Desire Machine

dog muzzle, iron, glass, mirror, anal plug and led display / 68 x 20 x 54 cm / 2019

“for Lacan's recovery of Freud has also been suggested as a basis for understanding patriarchy and the structures of male dominance. It is a key to grasping the ·ways in which the animal child enters the social world as a boy or a girl, the unconscious ways in which psychological "masculinity" and "femininity", and male dominance, are accepted as necessary parts of becoming social beings. Such an understanding is essential for a feminist politics. A sketch of Lacan's theory will clarify this process, and also partly explain some of the terms used by Hocquenghem. The human infant is seen as being concerned at first with the exploration of sensory perceptions, and its main characteristic is its autoerotism. It has no sense of its physical separateness, nor of its physical unity. This is the moment which retrospectively is referred to as the phantasy of the "body in pieces". The mirrorstage is the moment when the infant realises the distinction between its own body and the outside, the "other". It is expressed metaphorically in terms of the child seeing itself in the mirror and identifying with its reflection. But the image is ever external to the child, so that this mirror-stage announces the permanent alienation at the heart of identification. The process of identification inaugurates the imaginary relation, where the individual misrecognises himself as the perfect image which appears in the mirror and with which the individual identifies, as being everything he imagines himself to be. As interpreted by Althusser this becomes a key term in the understanding of ideology, as an "imaginary" (but not "false") misrecognition of the world. 28 Following the mirror-stage, the first form of identification with an object outside the infant is with the mother, a relationship which determines the attitude of the child to the zones of its own body, according to the significance given to them within the relationship. The fact that the genital aspect of the infant's relationship to the mother cannot be developed brings this preOedipal phase to an end. The Oedipus complex is the stage when the intervention of the Father necessitates the child's abandonment of its exclusive relationship with the mother and its entry into the structures of human sexuality. The child is assigned a position in language and the family, in structures of "masculinity" or "femininity". The repression of those elements of the psychic life of the child which do not conform to this positioning constitutes the unconscious. It is in the unconscious that the child carries the very structures of a patriarchal society. The child's attempt to include genital functions amongst those expressive of the identification of mother and child are unsuccessful because the child has a rival in the Father, against whom it is powerless. This is not necessarily a real male parent but rather the symbolic representation of all Fathers: the Father is the authority which dominates the motherchild relation. Confronted with this authority the child now sees the mother, formerly the repository of all identity, as a testimony only to the authority of the Father. The opening of this fundamental "absence" in identity inspires the fear of castration, in both boy and girl, though the specific forms vary. This is what forces the resolution of the Oedipal crisis, when the child enters the social world, which Lacan calls the Symbolic, the order of language; the child identifies with certain terms-boy, girl, son, daughter - which receive their significance as ideas through their relation to a central "signifier" (in Lacan's usage a duster of words, images, ideas) the Phallus, the symbolic expression and representative of the authority of the Father. This is intimately connected with the notion of desire ; indeed, as Juliet Mitchell has put it, the phallus is the very mark of human desire. It is the expression of a fundamental absence which can never be fulfilled, the desire to be the other, the Father, which is both alienated and insatiable : alienated because the child can only express its desire by means of language which itself constitutes 29 its submission to the Father; and insatiable because it is desire for a symbolic position which is itself arbiter of the possibilities for the expression of desire. The Phallus and Desire are thus key elements, and represent and express the individual's submission to the laws of society. Just as "desire" cannot be equated with organic or biological need, so the "phallus" is not coterminous with the physical penis : it is the representation, the signifier of the laws of the social order, the law of the Father, through which obedience to the social (and patriarchal) order is instilled.”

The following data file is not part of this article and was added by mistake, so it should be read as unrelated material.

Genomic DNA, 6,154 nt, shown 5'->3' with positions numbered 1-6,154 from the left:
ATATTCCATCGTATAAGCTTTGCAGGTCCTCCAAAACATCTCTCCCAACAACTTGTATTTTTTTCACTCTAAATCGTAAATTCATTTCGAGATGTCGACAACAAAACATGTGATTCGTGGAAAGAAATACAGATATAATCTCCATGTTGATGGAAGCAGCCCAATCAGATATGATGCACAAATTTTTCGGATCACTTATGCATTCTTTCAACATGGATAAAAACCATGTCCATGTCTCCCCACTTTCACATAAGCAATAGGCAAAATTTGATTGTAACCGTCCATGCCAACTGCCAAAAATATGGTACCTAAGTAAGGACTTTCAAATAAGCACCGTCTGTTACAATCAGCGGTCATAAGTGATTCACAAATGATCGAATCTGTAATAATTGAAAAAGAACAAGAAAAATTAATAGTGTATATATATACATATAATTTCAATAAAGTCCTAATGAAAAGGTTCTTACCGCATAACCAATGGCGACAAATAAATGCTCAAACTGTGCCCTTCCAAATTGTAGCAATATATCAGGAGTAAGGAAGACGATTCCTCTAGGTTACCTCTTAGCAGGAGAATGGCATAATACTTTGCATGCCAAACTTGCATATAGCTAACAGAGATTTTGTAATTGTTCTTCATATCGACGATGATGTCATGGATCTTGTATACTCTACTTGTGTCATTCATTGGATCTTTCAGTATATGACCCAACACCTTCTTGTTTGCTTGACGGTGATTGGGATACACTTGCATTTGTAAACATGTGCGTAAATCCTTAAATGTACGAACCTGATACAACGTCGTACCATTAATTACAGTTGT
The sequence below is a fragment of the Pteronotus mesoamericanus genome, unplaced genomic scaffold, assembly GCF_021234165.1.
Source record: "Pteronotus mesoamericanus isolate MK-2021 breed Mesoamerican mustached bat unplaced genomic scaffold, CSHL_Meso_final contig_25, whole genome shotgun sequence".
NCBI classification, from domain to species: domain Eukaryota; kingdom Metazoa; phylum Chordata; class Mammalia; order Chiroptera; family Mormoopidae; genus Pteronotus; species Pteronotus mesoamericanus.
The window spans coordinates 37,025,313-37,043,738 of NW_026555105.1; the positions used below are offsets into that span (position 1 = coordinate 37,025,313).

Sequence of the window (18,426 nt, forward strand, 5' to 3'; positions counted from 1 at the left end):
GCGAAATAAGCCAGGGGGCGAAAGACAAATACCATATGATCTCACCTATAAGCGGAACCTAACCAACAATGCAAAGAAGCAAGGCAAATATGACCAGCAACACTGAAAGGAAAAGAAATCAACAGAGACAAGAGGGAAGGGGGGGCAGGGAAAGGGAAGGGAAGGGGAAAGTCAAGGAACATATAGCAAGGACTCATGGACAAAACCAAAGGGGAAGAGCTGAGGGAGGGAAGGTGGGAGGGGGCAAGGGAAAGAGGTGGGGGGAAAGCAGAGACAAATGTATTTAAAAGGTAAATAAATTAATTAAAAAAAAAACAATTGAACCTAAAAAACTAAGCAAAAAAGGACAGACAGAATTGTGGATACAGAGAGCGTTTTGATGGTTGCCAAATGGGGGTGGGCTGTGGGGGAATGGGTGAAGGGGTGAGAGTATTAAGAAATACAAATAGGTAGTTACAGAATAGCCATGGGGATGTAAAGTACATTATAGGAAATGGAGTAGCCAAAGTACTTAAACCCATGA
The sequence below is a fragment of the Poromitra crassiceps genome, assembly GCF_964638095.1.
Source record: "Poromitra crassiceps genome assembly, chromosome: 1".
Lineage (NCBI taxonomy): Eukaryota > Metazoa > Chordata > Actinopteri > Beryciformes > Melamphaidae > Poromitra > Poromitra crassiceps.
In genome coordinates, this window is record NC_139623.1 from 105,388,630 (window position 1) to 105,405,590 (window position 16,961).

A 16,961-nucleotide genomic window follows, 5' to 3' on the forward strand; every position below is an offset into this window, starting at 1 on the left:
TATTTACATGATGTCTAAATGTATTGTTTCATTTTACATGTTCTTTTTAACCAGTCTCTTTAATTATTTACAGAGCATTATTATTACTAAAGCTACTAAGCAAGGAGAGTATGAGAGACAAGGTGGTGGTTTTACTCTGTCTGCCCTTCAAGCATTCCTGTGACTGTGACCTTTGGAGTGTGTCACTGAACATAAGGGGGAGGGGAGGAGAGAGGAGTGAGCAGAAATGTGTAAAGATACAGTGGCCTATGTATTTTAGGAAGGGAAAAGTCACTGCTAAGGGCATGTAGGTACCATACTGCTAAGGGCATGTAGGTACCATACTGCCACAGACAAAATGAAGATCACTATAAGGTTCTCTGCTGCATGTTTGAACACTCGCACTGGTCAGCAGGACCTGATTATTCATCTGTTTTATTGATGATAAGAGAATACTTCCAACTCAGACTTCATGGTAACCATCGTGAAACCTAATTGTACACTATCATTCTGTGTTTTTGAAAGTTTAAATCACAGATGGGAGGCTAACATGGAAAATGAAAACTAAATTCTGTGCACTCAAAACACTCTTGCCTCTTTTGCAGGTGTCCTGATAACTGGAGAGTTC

Hocquenghem - Homosexual Desire